To comply, companies need to:

  • Identify/classify shadow IT
  • Analyze compliance risks
  • Continuously monitor and report all existing information

As GDPR compliance is mandatory by law and penalties impend, many companies see the implementation within the given timeframe as a burden. Further, compliance requirements are not as clear as “you do XYZ and then you are bullet-proof compliant.” Thus, there is a lot of insecurity in the market on how to approach this and how to execute in order to be compliant.

Companies need to document how they process data, where they store it, and how they got it, and document that they have approval to process it. What’s more, they also need to establish processes that document and report the data that is stored in a given format and within a given period of time, by request of any EU citizen. Also, deletion of data and documentation thereof must be executed on demand.

When you look at it from a technical perspective, this is a comprehensive data integration project. On a baseline, you’ll need to extract, link, search and explore/monitor data out of all silos and formats you can imagine since the company was founded.

The stakes are high – penalties for non-compliance per incident are:

  • Up to €10 million, or 2 percent annual global turnover – whichever is higher.
  • Up to €20 million, or 4 percent annual global turnover – whichever is higher.

Technologies that allow for working with historical and operational data at the same time, not only make the burden/task of compliance easier, but enable the ability to create new revenue streams in data-driven businesses.

Alexander Deles


Alexander Deles, CEO – EBCONT, is a member of the management board of the EBCONT group of IT companies. He brings almost two decades of experience across different industries. EBCONT is a long-term MarkLogic partner and successfully delivers projects based on MarkLogic around the globe.

 


Data Maps – Determine the Relationships Between Entities & Identity Keys

As a consultant, I’ve worked with a number of Fortune 500 companies to help manage their data integration strategies better. There are multiple pain points that I’ve seen bring projects to a crawl. In general, the primary difficulty is not in the ETL. Importing a spreadsheet or extracting content from a relational database is old news, and there are multiple strategies for getting content into NoSQL or graph databases that, while not simple, are relatively mechanical.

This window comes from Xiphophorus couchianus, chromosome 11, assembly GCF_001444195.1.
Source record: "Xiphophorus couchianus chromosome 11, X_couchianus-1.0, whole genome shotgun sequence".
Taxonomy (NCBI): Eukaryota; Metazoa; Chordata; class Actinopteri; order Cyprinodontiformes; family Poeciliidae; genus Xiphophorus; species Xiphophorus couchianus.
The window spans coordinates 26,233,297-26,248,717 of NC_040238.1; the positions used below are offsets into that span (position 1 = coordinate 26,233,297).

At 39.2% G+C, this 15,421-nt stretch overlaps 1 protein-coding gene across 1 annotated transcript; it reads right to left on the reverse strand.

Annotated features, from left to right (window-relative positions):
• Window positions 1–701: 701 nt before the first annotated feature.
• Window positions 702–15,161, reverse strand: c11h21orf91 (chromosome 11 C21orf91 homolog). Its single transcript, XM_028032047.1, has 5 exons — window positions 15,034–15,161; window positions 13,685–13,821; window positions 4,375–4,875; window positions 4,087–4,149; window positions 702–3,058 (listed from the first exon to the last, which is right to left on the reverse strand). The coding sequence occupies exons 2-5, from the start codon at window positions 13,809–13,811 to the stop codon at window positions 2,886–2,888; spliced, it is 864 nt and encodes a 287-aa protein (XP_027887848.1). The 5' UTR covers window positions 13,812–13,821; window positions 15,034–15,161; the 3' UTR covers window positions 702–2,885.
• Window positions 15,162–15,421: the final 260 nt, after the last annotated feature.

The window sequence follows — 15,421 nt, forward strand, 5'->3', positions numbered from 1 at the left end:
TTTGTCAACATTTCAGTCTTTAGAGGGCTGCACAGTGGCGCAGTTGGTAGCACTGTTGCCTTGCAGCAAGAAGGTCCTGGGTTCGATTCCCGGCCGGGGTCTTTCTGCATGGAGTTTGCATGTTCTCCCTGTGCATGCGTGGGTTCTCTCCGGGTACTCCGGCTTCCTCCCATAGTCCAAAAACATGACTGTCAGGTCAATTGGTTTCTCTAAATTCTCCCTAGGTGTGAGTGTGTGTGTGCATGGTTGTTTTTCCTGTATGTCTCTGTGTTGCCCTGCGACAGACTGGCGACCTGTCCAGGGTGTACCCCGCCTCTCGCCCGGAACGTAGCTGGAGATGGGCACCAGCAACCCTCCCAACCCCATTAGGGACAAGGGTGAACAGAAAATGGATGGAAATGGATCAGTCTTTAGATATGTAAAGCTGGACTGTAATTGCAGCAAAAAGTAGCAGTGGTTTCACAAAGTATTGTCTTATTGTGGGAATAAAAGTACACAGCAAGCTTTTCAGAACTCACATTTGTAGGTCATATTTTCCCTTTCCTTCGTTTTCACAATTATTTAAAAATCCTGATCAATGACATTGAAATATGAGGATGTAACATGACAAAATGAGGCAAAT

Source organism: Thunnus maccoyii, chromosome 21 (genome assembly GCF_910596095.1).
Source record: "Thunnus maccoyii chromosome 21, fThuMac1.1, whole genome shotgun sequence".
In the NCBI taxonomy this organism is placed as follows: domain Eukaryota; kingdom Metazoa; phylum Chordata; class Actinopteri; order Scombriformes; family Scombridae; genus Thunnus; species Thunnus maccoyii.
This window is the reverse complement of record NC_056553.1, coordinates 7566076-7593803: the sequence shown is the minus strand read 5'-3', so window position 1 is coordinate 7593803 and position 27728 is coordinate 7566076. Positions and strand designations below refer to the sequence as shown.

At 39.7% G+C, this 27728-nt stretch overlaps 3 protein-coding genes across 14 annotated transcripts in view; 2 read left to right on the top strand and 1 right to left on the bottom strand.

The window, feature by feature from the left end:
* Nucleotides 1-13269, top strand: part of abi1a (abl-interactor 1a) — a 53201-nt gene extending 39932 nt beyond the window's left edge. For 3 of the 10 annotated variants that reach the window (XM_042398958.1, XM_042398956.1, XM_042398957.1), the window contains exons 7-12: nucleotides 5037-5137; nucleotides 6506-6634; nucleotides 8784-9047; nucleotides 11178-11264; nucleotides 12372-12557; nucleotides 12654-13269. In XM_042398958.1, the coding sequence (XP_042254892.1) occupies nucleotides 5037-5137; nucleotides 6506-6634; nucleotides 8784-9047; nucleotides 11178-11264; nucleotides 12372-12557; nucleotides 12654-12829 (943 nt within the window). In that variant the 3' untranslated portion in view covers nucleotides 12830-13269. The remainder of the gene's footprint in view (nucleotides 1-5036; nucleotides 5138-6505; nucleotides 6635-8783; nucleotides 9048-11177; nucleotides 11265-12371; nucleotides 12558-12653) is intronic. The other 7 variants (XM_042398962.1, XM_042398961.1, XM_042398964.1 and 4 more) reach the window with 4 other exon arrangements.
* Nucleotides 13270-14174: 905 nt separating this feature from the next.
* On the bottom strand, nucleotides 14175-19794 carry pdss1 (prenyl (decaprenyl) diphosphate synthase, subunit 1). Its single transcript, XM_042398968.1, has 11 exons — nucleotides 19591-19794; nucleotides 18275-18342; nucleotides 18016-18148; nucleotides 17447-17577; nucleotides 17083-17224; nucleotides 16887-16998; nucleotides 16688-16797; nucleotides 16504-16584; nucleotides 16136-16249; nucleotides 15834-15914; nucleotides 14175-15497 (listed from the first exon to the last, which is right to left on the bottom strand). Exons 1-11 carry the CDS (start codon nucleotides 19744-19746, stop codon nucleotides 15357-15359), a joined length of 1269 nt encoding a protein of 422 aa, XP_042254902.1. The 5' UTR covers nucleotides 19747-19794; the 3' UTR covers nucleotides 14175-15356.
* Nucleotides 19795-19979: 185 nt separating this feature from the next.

The more complex issue involves bringing this information into a data store such as MarkLogic. The challenge comes in being able to handle resources, such as products, organizations, people, or similar entities, that are identified by different identity keys from different databases. Today, most master data management solutions use algorithms to try to map how closely two given entities match, but this is an area, in particular, where semantic technologies (a subfield of artificial intelligence) and graph databases (triple stores) shine.

This becomes especially the case as 360° data initiatives become more prominent. Such initiatives, providing a global view of the data within an organization, should use semantics. Period. This means thinking about data holistically, and making an effort to create a simplified core model that can be a target for ingestion ETL from a wide variety of sources. It also involves baking in data governance, provenance, quality and rights management as part of the overall design, as most relational databases are often notoriously bad for capturing any of this.

The payoffs for this, however, are worth it – it becomes possible to determine what is and is not quality data, determine what data is applicable (or even available) by locality or time, and makes it easier to build services to get at that data across multiple potential sources. As a similar process can be used for managing the data dictionaries or taxonomies that your organization has accrued; this also means that you can use semantics as a way to coordinate relational databases with far fewer headaches.